Finally, speak with the copywriter. Find out how she approaches a project. Look for someone with a defined process articulating what she needs from a client to give the best service.
Why does vetting a copywriter's skills matter?
Does the marketing success of your veterinary practice, practice management software solution, or cutting-edge pharmaceutical matter to you? Vetting a potential writer's skills should also matter.
A lousy copywriter can cost you money and fail at producing results.
In the long run, taking these steps to vet a copywriting candidate is worth your time and effort.
I'm a content writer/consultant and former veterinary assistant specializing in the animal health and veterinary markets.
Do you need help with content or copy? Email or call me at 508-277-4929!
I recently posted about how to make your veterinary blog easy to read by writing with shorter sentences.
Since short ones are easier to follow and digest, they improve readability.
Compact writing doesn't mentally tax your blog visitors. On the other hand, slogging through long, winding text does. Readers will lose patience if they struggle to read and understand your writing.
Remember, your blogging goal is quality content, so concise communication is vital.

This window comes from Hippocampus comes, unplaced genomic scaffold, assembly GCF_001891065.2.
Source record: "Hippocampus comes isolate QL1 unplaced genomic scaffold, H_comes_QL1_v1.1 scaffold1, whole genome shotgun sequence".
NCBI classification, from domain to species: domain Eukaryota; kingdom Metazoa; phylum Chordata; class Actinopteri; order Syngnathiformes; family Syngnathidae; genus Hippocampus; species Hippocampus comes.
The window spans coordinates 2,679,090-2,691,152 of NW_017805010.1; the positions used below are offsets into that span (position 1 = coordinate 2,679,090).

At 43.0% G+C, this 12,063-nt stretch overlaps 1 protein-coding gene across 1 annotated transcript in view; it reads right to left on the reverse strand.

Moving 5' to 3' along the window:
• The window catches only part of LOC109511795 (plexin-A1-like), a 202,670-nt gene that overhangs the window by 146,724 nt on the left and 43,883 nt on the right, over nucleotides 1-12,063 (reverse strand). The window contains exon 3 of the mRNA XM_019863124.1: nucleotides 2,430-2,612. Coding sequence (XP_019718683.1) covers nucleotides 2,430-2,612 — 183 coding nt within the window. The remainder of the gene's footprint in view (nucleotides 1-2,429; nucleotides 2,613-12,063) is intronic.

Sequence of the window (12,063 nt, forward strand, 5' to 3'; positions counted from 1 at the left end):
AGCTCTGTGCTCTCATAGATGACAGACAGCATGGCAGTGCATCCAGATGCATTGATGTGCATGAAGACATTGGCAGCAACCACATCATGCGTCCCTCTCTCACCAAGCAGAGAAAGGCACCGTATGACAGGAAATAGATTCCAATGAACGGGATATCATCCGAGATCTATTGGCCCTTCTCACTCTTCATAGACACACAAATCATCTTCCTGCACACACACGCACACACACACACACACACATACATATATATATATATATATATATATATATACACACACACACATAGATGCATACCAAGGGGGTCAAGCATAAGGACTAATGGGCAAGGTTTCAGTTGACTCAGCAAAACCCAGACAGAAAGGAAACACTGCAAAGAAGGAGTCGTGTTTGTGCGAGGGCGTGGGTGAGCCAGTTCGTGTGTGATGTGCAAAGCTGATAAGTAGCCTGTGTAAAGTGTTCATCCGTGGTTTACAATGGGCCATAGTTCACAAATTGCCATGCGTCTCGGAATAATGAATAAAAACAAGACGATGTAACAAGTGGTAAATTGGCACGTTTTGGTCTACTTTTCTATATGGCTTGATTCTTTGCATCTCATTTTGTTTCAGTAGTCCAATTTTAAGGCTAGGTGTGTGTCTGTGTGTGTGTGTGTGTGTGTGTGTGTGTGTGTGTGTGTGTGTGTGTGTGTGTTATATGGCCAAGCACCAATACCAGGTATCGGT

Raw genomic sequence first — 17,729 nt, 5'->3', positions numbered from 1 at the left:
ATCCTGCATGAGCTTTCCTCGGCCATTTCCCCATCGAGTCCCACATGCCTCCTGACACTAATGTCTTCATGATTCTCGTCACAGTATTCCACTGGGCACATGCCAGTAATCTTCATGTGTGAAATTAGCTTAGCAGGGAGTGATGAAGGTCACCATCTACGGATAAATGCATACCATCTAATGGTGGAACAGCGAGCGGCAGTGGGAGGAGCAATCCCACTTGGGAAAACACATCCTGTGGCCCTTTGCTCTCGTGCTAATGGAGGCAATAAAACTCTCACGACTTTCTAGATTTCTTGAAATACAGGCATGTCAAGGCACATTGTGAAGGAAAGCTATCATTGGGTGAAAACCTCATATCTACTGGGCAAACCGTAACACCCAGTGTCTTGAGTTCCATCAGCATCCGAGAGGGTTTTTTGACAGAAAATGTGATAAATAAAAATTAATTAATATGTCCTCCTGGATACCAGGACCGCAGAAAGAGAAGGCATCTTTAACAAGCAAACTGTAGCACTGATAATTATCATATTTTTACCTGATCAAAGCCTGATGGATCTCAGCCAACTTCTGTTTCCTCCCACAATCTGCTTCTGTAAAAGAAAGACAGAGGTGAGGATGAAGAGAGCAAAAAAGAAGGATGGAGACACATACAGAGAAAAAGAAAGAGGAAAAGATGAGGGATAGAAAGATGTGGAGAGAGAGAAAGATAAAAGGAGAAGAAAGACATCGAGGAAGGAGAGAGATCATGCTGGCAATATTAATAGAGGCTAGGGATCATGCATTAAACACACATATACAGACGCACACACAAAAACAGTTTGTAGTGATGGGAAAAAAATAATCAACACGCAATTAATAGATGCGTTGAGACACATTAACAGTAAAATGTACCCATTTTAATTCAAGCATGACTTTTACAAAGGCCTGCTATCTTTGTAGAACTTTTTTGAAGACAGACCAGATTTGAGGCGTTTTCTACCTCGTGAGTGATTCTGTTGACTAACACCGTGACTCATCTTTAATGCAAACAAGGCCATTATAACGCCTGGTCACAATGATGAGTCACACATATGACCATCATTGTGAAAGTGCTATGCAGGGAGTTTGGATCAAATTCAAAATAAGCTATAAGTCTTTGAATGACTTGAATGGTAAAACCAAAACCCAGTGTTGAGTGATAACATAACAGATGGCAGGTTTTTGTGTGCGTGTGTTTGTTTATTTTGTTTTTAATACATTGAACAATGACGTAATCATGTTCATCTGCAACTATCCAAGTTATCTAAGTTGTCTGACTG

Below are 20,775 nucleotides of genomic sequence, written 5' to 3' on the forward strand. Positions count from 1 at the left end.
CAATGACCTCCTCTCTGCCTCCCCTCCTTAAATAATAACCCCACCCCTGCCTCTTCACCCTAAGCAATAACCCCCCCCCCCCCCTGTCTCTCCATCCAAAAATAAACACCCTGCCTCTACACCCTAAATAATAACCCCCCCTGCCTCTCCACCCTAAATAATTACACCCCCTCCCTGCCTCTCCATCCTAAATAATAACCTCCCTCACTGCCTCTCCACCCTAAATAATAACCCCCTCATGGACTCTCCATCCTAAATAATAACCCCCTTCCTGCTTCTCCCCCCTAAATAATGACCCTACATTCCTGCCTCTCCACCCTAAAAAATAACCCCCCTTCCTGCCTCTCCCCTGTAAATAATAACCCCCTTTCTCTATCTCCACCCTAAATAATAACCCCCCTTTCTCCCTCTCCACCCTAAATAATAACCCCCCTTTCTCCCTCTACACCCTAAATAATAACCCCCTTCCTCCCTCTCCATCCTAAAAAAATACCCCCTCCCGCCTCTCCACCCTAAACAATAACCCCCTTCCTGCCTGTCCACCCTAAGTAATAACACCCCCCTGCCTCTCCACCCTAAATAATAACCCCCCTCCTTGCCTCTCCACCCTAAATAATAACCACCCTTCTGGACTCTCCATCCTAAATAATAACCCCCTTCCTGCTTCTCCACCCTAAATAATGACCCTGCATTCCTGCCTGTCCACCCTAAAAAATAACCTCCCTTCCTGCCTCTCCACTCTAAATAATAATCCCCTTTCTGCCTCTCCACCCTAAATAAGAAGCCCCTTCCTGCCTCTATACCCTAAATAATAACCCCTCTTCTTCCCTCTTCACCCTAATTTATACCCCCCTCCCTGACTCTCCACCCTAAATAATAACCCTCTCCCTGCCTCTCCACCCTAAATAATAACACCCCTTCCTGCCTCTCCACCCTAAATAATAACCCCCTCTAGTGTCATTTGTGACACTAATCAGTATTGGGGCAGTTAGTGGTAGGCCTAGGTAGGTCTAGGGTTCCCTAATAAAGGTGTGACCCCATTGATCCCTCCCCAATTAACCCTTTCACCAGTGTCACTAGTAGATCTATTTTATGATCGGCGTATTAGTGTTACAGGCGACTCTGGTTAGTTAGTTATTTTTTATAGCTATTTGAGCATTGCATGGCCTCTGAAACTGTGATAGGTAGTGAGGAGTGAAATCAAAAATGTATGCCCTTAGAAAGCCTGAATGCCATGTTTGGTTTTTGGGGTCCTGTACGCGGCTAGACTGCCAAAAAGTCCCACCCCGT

The bottom line is that poor readability creates a bad user experience. And bad experiences drive traffic away from your blog.
More tips to improve readability
Since readability is essential to a positive experience for your audience, what more can you do to improve it?
Allow me to make some suggestions …
A helpful online writing assistant/tool that catches problems plaguing writers and suggests corrections. If your writing gets wordy and long, Grammarly recommends revisions to improve clarity and conciseness. (Such as splitting long sentences!)
This test rates how easy text is to read based on a 100-point scale. The higher the score, the easier it is. The calculation formula looks at the average number of syllables per word and words per sentence.
The rule of thumb for easy reading is a score between 60 and 70.
As the name implies, this test scores readability by grade level. For example, an 8.0 score means that an eighth grader in the U.S. could understand the text.